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Hydropower Economics

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The state organisation responsible for coordinating the hydropower el- tricity system in Norway (“Samkjøringen”) contacted me in 1990 about the advanced plan for deregulating the electricity system, separating gene- tion, transmission, and distribution and introducing a wholesale market for electricity. It was felt that insights about the fundamental nature of running an electricity system based on hydropower was somewhat lacking within the team of academic economists engaged to write background reports by the Oil and Energy ministry responsible for driving the reform of the el- tricity system. When talking to engineers I was fascinated by the world of electricity, with its physical laws and weird concepts such as reactive power and el- tric phase angles. Externalities of hydraulic interdependence between river-based power stations and highly fluctuating loss and congestion - ternalities involved in a meshed transmission network had to be rec- nised. Furthermore, capturing all these elements required advanced mathematical methods of dynamic programming in a stochastic envir- ment. My conclusion was that a market design that neglected these aspects did it at its own peril. I predicted volatile prices coming out of a compe- tion between producers facing zero short-run variable costs and problems with investments coming forth sufficiently from a social perspective. However, I can safely say that my report had no impact whatsoever on the Norwegian electricity reform of 1991, that must be regarded, not the least by me, as being highly successful.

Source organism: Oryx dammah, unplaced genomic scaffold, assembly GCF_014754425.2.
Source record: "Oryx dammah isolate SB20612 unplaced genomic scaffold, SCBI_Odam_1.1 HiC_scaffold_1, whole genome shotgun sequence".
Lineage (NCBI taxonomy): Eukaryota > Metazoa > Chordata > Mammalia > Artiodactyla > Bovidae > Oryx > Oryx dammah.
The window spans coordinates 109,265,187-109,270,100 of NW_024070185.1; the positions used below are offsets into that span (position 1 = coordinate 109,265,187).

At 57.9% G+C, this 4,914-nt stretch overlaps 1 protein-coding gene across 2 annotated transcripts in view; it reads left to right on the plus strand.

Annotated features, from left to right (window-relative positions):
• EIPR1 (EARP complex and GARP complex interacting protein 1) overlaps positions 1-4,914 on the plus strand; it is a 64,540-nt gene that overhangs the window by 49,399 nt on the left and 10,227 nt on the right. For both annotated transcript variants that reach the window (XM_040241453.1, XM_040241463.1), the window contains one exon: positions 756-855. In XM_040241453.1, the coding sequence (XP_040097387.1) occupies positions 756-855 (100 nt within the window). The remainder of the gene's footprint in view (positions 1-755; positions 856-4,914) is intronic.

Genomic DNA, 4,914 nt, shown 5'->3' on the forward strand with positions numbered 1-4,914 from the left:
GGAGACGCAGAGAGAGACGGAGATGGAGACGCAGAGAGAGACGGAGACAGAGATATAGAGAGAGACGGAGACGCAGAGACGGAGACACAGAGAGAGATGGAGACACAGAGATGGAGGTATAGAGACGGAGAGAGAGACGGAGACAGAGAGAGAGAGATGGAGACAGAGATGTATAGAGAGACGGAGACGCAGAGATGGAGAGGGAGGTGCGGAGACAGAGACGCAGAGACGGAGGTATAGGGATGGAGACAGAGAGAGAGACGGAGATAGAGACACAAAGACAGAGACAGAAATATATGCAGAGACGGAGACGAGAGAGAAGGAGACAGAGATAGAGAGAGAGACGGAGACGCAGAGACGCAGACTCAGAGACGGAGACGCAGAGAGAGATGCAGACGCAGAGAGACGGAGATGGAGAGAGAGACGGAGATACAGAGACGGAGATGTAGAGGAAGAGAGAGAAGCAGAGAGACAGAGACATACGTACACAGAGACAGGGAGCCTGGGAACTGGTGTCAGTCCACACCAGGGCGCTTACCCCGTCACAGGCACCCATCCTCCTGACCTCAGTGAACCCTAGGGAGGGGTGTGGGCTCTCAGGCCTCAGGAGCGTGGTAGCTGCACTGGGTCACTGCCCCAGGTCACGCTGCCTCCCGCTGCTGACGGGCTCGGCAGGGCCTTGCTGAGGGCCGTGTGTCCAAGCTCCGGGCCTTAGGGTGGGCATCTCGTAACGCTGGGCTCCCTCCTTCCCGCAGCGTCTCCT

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The state organisation responsible for coordinating the hydropower el- tricity system in Norway (“Samkjøringen”) contacted me in 1990 about the advanced plan for deregulating the electricity system, separating gene- tion, transmission, and distribution and introducing a wholesale market for electricity. It was felt that insights about the fundamental nature of running an electricity system based on hydropower was somewhat lacking within the team of academic economists engaged to write background reports by the Oil and Energy ministry responsible for driving the reform of the el- tricity system. When talking to engineers I was fascinated by the world of electricity, with its physical laws and weird concepts such as reactive power and el- tric phase angles. Externalities of hydraulic interdependence between river-based power stations and highly fluctuating loss and congestion - ternalities involved in a meshed transmission network had to be rec- nised. Furthermore, capturing all these elements required advanced mathematical methods of dynamic programming in a stochastic envir- ment. My conclusion was that a market design that neglected these aspects did it at its own peril. I predicted volatile prices coming out of a compe- tion between producers facing zero short-run variable costs and problems with investments coming forth sufficiently from a social perspective. However, I can safely say that my report had no impact whatsoever on the Norwegian electricity reform of 1991, that must be regarded, not the least by me, as being highly successful.